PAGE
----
Lean back in your chair and pour yourself a mug of tea. It’s time for today’s brief history lesson.
Lots of confusion is surrounding the origins of badugi. Even the name “badugi” is just one of many contenders about what it’s actually called. Often it is referred to as Padookie, Padugi, Badookie, Paldugie, Pakdookie or any suggested spelling in between. The reason for this is probably its korean origins (and hence lack of and official spelling using latin letters) and far reaching puzzlement on how the word is pronounced. Lately though, much thanks to being the name of choice at various poker sites, badugi has become the official way of spelling it out. Low-ball whiz and Badugi advocate Barry Greenstein.The meaning of the word “badugi” itself has also been subject to much speculation, like a famous assumption that it would mean “spotted dog”, something that may have come from likeliness in name with a korean spotted dog cartoon character named “Paldugi”. Something that is now discarded as a myth.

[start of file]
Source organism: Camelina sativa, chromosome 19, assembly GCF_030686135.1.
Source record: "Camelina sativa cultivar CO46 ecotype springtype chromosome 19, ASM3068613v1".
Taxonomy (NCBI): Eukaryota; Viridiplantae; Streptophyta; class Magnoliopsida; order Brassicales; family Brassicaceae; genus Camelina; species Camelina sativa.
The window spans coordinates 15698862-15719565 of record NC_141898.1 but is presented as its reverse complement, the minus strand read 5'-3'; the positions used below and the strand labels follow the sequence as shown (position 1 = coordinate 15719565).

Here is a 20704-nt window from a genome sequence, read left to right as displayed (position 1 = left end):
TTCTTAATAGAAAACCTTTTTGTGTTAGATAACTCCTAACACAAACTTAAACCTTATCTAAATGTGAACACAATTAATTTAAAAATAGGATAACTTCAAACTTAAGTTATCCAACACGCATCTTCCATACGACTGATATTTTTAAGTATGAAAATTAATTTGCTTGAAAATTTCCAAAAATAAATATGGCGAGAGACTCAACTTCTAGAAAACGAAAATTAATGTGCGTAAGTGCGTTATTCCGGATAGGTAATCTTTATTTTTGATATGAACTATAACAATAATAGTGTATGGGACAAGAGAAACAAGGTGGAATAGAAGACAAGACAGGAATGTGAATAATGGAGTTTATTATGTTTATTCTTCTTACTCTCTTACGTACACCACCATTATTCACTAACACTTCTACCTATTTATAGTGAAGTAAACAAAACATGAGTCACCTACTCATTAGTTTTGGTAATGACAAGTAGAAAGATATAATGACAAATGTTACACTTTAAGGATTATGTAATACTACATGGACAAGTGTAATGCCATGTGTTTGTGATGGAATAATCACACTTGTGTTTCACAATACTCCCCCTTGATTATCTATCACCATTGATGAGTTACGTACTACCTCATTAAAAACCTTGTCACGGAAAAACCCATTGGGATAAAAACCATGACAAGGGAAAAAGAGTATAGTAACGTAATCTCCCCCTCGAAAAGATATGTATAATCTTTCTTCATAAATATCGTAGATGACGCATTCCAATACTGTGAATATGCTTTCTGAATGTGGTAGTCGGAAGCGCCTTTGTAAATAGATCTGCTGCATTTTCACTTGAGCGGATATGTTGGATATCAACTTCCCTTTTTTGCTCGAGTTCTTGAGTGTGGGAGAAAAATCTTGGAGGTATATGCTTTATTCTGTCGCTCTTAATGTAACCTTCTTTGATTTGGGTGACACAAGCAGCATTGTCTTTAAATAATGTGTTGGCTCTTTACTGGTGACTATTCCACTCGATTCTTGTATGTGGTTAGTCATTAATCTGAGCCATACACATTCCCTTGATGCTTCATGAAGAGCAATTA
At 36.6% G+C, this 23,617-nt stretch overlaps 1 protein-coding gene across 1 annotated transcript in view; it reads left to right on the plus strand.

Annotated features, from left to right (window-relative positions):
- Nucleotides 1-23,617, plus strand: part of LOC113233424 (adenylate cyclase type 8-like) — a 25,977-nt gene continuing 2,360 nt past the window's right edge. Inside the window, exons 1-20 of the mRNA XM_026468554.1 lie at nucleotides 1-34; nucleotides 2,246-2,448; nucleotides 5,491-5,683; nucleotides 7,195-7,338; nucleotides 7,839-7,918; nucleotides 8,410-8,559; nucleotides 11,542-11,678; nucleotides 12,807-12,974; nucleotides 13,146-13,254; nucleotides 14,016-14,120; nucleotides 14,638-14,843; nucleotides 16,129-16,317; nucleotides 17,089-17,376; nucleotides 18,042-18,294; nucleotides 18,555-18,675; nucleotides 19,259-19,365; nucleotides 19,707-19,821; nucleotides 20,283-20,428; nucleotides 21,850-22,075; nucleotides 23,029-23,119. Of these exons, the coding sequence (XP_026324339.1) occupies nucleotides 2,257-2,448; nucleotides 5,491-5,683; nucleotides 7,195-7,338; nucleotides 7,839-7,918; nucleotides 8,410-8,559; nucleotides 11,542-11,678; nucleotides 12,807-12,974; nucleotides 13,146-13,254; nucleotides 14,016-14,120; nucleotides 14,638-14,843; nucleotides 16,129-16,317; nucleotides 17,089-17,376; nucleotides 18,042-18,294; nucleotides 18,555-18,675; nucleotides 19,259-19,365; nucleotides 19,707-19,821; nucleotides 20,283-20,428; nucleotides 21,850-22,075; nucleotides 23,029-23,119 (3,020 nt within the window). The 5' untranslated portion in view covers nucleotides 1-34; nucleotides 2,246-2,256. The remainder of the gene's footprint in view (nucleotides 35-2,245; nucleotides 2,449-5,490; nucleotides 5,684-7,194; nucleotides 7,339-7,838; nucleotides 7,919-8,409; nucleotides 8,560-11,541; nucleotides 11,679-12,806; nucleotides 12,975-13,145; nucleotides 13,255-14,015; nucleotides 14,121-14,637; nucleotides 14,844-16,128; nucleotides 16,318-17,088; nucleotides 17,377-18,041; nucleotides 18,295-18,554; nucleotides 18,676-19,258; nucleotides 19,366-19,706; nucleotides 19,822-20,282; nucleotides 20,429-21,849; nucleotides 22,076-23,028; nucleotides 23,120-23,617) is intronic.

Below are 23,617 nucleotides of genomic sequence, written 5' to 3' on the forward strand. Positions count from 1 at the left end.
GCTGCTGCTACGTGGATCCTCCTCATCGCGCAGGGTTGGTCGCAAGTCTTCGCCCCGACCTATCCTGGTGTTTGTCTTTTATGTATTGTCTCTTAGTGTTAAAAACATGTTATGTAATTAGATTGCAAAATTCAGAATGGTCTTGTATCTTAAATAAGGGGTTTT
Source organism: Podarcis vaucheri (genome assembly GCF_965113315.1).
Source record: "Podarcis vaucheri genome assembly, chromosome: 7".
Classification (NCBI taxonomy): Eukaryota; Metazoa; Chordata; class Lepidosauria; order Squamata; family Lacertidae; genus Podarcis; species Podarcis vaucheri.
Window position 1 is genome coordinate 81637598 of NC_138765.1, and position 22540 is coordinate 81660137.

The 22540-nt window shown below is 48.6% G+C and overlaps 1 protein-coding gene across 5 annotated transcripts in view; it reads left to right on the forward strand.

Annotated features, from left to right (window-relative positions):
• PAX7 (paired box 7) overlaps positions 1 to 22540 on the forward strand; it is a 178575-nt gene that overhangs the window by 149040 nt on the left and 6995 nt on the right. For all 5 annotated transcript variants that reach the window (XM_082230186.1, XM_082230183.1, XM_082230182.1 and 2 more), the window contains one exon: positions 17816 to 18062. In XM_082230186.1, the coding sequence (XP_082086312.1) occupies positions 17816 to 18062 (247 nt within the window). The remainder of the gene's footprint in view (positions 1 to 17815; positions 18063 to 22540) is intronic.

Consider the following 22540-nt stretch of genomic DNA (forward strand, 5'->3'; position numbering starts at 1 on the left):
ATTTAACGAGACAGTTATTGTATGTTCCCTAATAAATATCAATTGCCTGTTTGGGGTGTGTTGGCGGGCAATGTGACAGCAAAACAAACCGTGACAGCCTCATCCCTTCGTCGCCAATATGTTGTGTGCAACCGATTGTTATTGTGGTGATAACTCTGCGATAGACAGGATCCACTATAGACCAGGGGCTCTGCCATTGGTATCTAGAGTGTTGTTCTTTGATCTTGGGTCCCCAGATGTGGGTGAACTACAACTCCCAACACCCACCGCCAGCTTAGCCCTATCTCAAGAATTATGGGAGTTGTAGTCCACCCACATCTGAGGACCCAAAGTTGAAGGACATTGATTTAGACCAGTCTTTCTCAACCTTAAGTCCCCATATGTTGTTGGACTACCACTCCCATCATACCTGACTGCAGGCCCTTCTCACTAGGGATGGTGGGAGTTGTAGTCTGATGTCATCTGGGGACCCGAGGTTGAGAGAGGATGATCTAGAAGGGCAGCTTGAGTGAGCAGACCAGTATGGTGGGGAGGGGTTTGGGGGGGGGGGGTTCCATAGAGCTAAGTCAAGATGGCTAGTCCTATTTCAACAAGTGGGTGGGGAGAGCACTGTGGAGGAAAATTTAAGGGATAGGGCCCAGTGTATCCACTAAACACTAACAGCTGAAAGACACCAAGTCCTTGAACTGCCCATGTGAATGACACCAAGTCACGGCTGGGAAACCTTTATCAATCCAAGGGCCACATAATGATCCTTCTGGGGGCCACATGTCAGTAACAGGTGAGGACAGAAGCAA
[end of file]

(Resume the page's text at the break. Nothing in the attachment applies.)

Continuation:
How and where did this mysterious game start out then? No one knows. Its popularity spread in Korea in the 1960’s, and not long after that it found its way into America by a guy named Paul “Eskimo” Clark, who also claims to have invented the game (something that is widely dismissed). The game has remained popular in local pockets not least in L.A., while it has mostly kept out of gambling capitals like Vegas.
Generally as said though most often when someone is standing pat it means they have made a Badugi. The strength of their Badugi can mostly be determined by the range of starting hands the player is playing (how many hands they play) and how they are betting, but there are also other clues that can be gotten. Standing pat on the first draw means that their Badugi is often not that strong since their four different suited cards have been dealt totally at random. Badugis made after a draw are stronger on average.
Today badugi is fast spreading due to the impact of online poker sites, particularly Pokerstars and now also Full Tilt. Smaller sites have occationally tried to introduce badugi, but have generally been lacking the critical mass of player traffic to get a new game going. Something, again, that is now solved since the introduction particularly at Pokerstars. The game has taken off.